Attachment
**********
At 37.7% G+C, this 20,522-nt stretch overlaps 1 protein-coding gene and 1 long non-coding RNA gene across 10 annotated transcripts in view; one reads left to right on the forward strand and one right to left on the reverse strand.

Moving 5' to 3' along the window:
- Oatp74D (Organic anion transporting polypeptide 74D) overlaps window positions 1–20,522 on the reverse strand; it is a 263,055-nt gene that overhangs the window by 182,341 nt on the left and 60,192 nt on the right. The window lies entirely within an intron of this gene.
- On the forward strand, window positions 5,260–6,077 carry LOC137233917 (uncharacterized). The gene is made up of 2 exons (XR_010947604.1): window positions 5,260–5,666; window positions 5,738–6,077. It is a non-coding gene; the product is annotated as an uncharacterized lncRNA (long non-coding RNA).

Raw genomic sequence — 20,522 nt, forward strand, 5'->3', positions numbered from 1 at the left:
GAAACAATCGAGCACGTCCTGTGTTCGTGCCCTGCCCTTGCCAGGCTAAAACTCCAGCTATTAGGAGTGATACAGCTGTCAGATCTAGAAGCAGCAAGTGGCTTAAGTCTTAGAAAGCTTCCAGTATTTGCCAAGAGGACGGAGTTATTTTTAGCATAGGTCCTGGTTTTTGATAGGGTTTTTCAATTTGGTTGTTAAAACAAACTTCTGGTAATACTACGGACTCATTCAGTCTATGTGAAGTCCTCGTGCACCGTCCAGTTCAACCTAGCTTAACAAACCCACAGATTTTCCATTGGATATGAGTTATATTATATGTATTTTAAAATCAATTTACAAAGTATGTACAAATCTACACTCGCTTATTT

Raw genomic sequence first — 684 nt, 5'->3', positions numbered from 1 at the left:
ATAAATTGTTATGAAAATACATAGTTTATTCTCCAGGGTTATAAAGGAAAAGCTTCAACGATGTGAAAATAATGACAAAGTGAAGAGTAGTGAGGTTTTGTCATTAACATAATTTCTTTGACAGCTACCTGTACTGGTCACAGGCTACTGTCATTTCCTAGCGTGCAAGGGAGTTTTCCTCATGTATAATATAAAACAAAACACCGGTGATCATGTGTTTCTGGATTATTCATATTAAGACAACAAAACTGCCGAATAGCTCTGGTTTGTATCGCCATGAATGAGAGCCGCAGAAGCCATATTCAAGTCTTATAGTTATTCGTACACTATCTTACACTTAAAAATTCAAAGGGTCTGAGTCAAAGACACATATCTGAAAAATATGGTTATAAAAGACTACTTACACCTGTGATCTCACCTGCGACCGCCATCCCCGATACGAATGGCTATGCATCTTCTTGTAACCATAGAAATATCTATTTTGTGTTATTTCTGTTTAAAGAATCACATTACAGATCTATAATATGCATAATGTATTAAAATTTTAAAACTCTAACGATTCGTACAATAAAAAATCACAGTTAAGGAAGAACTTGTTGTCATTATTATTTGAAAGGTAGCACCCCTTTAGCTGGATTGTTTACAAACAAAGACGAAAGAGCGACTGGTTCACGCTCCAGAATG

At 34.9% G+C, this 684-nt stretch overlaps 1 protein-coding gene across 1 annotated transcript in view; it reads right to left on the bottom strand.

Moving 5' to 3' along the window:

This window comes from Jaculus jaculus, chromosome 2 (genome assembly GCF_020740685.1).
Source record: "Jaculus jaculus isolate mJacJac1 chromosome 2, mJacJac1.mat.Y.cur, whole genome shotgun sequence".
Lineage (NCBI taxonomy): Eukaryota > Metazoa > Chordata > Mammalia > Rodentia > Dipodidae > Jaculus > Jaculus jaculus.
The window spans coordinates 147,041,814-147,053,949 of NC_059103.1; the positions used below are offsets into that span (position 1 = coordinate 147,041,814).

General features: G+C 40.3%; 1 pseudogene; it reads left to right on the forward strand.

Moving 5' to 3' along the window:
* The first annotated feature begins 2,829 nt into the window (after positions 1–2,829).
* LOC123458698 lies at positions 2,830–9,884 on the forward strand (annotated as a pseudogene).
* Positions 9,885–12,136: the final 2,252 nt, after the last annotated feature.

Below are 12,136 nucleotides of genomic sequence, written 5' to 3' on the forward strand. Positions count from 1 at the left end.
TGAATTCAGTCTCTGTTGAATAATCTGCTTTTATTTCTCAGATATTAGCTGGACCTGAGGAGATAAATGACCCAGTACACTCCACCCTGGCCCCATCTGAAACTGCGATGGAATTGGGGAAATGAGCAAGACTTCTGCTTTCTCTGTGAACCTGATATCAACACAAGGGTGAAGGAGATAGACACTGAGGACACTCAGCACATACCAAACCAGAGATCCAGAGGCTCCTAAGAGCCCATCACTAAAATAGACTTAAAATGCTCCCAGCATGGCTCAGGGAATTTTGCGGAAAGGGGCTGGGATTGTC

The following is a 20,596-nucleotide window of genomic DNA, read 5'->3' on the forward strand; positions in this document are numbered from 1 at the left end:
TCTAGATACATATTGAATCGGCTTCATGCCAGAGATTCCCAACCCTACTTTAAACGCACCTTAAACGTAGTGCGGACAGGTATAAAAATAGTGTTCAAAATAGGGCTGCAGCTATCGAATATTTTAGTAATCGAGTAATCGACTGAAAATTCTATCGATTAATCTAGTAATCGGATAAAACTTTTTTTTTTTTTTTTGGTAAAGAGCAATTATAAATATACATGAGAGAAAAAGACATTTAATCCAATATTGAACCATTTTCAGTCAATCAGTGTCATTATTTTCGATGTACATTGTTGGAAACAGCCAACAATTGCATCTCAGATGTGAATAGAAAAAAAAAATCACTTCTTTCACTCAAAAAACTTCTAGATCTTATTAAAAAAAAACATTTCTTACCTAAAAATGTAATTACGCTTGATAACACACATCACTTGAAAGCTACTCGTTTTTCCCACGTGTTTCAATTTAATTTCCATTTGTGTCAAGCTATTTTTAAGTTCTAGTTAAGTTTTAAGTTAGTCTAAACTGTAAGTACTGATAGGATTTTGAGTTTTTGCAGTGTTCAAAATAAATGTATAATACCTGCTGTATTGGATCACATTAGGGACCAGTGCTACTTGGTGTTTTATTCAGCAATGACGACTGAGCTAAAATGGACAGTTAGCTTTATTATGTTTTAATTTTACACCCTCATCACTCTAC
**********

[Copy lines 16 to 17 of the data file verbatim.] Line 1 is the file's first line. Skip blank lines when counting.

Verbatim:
Moving 5' to 3' along the window:
* The first annotated feature begins 2,829 nt into the window (after positions 1–2,829).